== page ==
Af—femoral nerve innervates psoas minor (Gibbs, 2002)

Af—flexor digitorum longus innervated by muscular branches of tibial nerve (Gibbs, 2002)

CH—medial digit II innervated by superficial peroneal (Gibbs, 2002)

--Clusters of spindle cell pyramidal neurons--gorillas possess more than orangutans, chimps possess even more, and humans possess the greatest number (Uddin, 2004).

--tool usage (especially common in chimps: sticks for termites, wad of chewed leaves to remove water from tree holes, stout sticks to dig up ant, bee, or termite nests, leafy branches for sandals or gloves, leaf cushions to protect from thorny branches, bone picks to extract bone marrow, leaf napkins to clean themselves and infants, leaves to scoop water, natural objects to carry water, mortar and pestle to smash palm)

--learning of human sign language (chimps, gorillas, orangs)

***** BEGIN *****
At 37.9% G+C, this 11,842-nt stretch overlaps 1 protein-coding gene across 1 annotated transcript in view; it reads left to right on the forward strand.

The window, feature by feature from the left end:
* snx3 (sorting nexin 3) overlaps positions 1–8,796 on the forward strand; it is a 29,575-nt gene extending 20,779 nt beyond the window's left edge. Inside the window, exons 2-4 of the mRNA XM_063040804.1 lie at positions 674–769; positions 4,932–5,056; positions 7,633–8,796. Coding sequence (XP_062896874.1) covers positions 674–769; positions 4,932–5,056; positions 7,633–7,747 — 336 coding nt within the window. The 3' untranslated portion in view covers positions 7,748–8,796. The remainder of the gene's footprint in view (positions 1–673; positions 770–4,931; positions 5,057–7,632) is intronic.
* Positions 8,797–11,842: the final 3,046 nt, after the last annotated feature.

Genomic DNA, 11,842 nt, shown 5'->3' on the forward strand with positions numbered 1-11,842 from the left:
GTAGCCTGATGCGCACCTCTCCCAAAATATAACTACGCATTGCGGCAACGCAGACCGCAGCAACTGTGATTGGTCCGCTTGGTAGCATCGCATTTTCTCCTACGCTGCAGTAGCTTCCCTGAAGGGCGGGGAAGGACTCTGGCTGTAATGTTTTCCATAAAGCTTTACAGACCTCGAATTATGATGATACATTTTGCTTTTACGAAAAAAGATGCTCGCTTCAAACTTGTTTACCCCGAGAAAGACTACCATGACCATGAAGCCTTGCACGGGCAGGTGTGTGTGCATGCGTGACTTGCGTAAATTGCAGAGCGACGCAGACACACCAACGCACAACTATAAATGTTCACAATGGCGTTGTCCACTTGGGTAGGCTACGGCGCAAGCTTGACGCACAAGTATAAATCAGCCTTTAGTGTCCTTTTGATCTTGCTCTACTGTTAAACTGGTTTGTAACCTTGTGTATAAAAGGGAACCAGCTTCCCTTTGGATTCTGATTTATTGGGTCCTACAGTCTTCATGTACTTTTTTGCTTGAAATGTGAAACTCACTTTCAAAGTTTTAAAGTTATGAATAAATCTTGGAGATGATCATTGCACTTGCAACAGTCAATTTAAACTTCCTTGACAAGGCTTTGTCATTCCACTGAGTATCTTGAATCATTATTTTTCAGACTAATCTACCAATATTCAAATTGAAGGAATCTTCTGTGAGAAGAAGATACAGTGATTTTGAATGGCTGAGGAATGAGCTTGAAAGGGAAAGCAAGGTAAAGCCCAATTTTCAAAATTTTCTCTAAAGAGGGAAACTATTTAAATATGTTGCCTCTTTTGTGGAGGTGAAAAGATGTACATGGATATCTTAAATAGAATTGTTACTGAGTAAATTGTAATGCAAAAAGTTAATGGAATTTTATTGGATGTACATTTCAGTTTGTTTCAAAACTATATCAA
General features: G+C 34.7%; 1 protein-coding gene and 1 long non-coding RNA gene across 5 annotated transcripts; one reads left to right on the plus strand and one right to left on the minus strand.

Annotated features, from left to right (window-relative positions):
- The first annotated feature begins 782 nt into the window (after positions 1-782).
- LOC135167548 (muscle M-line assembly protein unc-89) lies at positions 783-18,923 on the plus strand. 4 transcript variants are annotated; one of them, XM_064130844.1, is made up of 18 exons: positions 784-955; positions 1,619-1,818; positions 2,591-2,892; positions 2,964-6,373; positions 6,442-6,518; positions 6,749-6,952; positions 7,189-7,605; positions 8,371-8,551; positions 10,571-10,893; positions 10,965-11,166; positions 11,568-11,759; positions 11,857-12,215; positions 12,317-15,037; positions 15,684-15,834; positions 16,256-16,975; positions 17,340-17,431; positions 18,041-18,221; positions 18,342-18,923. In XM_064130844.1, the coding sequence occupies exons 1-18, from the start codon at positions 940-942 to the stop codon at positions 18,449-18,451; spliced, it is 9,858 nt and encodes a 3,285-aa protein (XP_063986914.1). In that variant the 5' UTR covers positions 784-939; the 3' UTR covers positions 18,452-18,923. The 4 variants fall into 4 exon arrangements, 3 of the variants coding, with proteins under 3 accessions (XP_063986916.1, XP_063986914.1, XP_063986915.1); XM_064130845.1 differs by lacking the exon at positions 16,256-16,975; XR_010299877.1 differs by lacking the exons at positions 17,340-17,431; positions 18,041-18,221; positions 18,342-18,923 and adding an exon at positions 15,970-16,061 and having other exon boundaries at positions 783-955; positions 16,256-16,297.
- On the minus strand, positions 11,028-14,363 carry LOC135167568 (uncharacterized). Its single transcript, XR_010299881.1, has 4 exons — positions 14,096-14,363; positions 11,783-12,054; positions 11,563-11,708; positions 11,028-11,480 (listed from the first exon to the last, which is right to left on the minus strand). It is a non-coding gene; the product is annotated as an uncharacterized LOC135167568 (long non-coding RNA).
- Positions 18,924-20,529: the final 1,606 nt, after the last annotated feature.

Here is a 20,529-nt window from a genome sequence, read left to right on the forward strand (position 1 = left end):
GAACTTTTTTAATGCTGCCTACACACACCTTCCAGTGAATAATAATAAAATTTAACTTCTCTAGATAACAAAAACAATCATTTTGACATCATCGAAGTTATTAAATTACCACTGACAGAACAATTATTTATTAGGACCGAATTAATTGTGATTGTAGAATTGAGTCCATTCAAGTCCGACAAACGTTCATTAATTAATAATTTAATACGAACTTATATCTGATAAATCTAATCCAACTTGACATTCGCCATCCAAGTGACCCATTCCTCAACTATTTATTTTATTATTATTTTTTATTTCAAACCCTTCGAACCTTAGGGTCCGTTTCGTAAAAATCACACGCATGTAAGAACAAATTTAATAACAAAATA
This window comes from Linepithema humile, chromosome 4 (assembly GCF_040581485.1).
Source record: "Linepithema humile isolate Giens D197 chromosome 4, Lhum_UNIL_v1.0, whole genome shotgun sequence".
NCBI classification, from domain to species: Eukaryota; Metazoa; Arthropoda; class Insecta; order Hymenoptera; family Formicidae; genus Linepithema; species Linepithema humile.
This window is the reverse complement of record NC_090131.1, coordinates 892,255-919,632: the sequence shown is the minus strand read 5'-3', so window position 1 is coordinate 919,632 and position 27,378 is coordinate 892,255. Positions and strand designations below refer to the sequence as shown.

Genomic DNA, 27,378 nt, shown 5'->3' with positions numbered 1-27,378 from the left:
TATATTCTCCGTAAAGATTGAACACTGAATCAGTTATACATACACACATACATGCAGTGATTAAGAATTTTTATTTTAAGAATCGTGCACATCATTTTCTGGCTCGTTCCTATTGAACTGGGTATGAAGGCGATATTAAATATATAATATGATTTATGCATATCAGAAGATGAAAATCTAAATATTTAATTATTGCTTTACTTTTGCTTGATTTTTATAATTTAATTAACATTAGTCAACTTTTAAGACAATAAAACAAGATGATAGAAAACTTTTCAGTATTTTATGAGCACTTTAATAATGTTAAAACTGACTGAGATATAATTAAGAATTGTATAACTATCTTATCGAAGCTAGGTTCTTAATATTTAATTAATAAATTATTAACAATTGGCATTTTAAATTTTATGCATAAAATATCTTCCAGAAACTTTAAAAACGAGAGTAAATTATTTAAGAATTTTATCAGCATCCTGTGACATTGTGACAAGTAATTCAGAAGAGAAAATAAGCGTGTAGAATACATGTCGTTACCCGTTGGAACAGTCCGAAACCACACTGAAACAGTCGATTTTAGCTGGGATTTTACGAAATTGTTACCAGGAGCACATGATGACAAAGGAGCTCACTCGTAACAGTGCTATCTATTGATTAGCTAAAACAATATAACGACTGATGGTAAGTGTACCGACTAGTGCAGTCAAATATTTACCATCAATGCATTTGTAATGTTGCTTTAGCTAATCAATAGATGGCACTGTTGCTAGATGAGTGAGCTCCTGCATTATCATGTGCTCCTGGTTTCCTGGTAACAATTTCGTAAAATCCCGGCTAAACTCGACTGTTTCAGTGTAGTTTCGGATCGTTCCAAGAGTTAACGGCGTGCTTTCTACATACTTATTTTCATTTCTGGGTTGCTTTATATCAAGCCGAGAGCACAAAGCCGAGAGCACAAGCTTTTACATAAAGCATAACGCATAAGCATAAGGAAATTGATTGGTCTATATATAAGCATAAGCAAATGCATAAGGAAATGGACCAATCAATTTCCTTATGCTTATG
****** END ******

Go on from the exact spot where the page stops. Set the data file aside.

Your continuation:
--use of signs to communicate in wild (chimps)

--the ability to paint representationally (only shown after chimps could name their paintings)

--culture?—not all chimp populations have the same practices/tool usage, this is passed down in each population as a learned behavior

 

25.   Human Ancestor

Humans— increase in volume of limbic nuclei (Armstrong, 1980a)

Humans have 1 ½ times the number of neurons in the ventrolateral complex of the thalamus as great apes (Armstrong, 1980b)

Human brain about 3 times the size of that apes, expected of any which had our rate of growth after birth The rate of growth is similar (but slightly higer) to that in a chimp after birth but lasts considerably lonter. (Passingham, 1975). 

Neocortex 3.2 times bigger than chimp; cerebellum 2.8 (Passingham, 1975). 

In H. habilis, the cerebrum significantly increased in size in its frontal lobes and parietal lobes.  It grew taller but not longer (Tobias, 1987).

Pattern of gyri and sulci like humans and unlike apes (Tobias, 1987)..

Brocas and Wernickes areas enlarged (Tobias, 1987).

Meninges like modern (Tobias, 1987).

Development of inferior parietal lobule like humans and unlike apes (Tobias, 1987).

--main olfactory bulb greatly reduced in size

--damage to Broca’s area leads to loss of speech (in other primates voluntary sound production apparently unaffected)

--septum increase

--increase in cells in thalamic limbic system

--pulvinar nucleus largest thalamic nucleus